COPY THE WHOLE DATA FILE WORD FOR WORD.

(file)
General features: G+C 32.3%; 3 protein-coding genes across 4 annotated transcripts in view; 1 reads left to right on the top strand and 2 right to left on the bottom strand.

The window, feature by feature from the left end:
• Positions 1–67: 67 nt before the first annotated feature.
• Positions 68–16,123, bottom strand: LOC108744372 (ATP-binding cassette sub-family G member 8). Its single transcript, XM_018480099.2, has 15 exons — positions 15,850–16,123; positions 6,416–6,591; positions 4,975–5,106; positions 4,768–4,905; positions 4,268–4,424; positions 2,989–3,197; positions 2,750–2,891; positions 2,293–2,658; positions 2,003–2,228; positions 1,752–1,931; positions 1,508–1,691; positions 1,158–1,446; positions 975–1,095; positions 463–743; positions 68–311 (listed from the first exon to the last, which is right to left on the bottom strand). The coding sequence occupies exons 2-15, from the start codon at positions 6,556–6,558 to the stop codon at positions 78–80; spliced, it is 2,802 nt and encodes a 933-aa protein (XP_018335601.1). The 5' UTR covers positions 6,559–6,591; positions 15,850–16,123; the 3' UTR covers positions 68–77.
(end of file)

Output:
General features: G+C 32.3%; 3 protein-coding genes across 4 annotated transcripts in view; 1 reads left to right on the top strand and 2 right to left on the bottom strand.

The window, feature by feature from the left end:
• Positions 1–67: 67 nt before the first annotated feature.
• Positions 68–16,123, bottom strand: LOC108744372 (ATP-binding cassette sub-family G member 8). Its single transcript, XM_018480099.2, has 15 exons — positions 15,850–16,123; positions 6,416–6,591; positions 4,975–5,106; positions 4,768–4,905; positions 4,268–4,424; positions 2,989–3,197; positions 2,750–2,891; positions 2,293–2,658; positions 2,003–2,228; positions 1,752–1,931; positions 1,508–1,691; positions 1,158–1,446; positions 975–1,095; positions 463–743; positions 68–311 (listed from the first exon to the last, which is right to left on the bottom strand). The coding sequence occupies exons 2-15, from the start codon at positions 6,556–6,558 to the stop codon at positions 78–80; spliced, it is 2,802 nt and encodes a 933-aa protein (XP_018335601.1). The 5' UTR covers positions 6,559–6,591; positions 15,850–16,123; the 3' UTR covers positions 68–77.